20 Somerset renamed after Suffolk alumnus

Caroline Enos

The Suffolk community gathered at Roemer Plaza on Friday to dedicate the Leonard J. Samia Academic Center, formally 20 Somerset Street, in honor of Suffolk alumnus Leonard J. Samia.

Samia, a Suffolk alumnus gave $10 million endowment to the university; a donation that President Marisa Kelly said is as sincere as it is historic.

“There aren’t too many people who live by the idea in word and in deed that the money they made in life, they made to help other people. But that is the truth about Lenny Samia,” said Kelly at the dedication. “I’ve gotten to know Lenny in the past few years a bit, and I have seen that ethic in action. He’s wonderfully generous and I have heard him ask not infrequently, ‘What is the purpose of making money if you’re not going to do something good with it?’ ”

The donation is the largest gift given by a Suffolk alumnus in the university’s history and will provide scholarships for students through the Bert J. Samia Scholars Program that was named in memory of Samia’s father.

For the nearly 130 freshmen who are among the first group of Samia Scholars, the program has had an even more concrete influence on their education than the newly named academic building.

Caroline Enos / Asst. News Editor

Jocelyn de Paz, a freshman biology major with a concentration in medical careers, said she might have been unable to afford college had she not received Samia’s scholarship. Her younger brother was diagnosed with cancer when she started looking at colleges and her family was under a severe financial strain as a result.

“When I was admitted to Suffolk and told I was receiving the Samia Scholarship, that changed everything. I did not have to impose a financial burden on my father when he was dealing with the family crisis of caring for my brother,” said de Paz to the audience Friday.

“I could go to a good school in the middle of Boston and now here I am, finishing my first year and having so many amazing experiences, being the first in my family to ever attend college and supporting my brother as he finishes his fight against cancer,” said de Paz.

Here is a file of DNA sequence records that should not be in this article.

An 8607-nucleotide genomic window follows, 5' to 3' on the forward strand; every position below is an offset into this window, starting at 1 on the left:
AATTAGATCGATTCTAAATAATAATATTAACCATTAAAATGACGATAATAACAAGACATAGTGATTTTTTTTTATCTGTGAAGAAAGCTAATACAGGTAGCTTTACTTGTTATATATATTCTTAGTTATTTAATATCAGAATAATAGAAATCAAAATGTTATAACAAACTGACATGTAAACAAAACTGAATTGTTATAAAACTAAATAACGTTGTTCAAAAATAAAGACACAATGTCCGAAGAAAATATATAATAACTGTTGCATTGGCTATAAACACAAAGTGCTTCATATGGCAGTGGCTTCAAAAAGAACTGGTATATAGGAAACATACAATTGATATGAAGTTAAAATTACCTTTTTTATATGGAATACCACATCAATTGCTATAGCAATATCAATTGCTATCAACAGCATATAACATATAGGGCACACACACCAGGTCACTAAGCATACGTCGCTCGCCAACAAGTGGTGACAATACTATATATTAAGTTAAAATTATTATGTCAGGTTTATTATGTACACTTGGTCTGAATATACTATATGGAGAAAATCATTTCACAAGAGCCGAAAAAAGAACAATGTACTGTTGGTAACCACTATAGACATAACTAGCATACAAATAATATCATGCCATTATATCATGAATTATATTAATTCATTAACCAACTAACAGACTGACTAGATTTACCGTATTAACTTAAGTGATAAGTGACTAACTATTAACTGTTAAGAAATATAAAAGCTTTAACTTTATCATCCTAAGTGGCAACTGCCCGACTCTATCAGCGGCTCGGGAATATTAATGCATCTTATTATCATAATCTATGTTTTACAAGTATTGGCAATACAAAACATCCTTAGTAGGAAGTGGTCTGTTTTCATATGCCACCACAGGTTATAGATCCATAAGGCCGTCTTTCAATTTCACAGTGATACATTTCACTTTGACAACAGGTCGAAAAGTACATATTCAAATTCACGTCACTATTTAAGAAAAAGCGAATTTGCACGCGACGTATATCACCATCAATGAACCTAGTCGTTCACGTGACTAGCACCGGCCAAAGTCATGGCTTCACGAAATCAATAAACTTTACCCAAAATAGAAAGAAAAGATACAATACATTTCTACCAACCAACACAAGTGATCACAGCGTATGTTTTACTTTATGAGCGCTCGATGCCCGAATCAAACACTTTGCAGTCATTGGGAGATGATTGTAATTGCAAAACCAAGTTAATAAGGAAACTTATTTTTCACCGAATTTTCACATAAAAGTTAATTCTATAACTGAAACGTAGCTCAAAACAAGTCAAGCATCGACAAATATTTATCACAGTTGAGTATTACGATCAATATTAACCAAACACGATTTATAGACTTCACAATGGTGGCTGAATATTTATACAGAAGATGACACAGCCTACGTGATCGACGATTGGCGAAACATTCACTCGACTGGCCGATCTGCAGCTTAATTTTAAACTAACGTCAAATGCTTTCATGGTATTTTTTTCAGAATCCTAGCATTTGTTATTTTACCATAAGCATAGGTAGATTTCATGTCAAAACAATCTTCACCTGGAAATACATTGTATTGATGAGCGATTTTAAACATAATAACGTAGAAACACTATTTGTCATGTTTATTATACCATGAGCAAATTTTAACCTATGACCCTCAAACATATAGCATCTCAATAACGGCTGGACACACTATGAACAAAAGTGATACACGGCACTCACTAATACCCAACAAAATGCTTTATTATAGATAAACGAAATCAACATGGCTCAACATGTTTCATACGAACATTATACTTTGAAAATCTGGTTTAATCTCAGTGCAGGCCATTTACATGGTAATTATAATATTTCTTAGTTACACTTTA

Other Samia Scholars at the event also shared how grateful they were for the opportunity Samia provided them.

“Being a Samia Scholar has really led the way for me coming to Suffolk and becoming a student here,” said Dan Sokol, a computer science major, in an interview with The Suffolk Journal. “I’m putting myself through college so this is a really big step in me actually going to college and attending.”

Kelly said Samia has a special connection with each of the Samia Scholars.

“I think Lenny sees a bit of himself in these students,” said Kelly. “He rightly sees potential and the exponential good that comes when potential is supported.”

Samia graduated from Suffolk in 1969 with a bachelors of science degree in business administration. He bought his first building on a Visa credit card for $500 and now owns more than 5,000 buildings as the president and CEO of The Samia Companies, his family-owned real estate company.

Both of Samia’s daughters have attended Suffolk and he has previously made other donations the university. He also attributes much of his success to his time at Suffolk.

“I had great teachers [at Suffolk],” said Samia in an interview with The Journal. “That’s what allowed me to donate $10 million to the school. “

Caroline Enos / Asst. News Editor
(Left) President Marisa Kelly, Leonard Samia, Robert Lamb

Kelly said the Samia Academic Center, which houses science labs, communication labs and classroom space, has become a vital part of campus life. Samia also donated to the construction of the building and many of the lobbies in the building are named after Samia’s family members.

“[In the Samia Academic Center], students discover new ideas, new passions and new pathways that lead them toward career and life opportunities they might have never imagined,” said Kelly. “How fitting it is that we name this building after a man who experienced firsthand the transformative power of a Suffolk education and who is so deeply invested in helping others to access those life changing experiences.”

Massachusetts Speaker of the House Robert DeLeo, a graduate of the Suffolk University Law School, said to the audience that the location of the Samia Academic Center is another significant aspect of the building as it is only a street away from the statehouse.

“This is a real historic original site of the metropolitan district,” said DeLeo. “It’s amazing to see it be transformed into a spectacular place for students to study and to learn. And of course, most importantly, I have to recognize Lenny Samia whose contribution to the Massachusetts students is the reason we are all here today.”

Trevor Rafferty, a Samia Scholar who is studying political science and a speaker at the event, said thanking Samia for his contributions to the school is not enough.

“Having this modern academic building named for Mr. Samia is another more permanent way for thanking Mr. Samia,” said Rafferty. “Mr. Samia, whenever we are in this building, we will be reminded of you and your generosity to all of us.”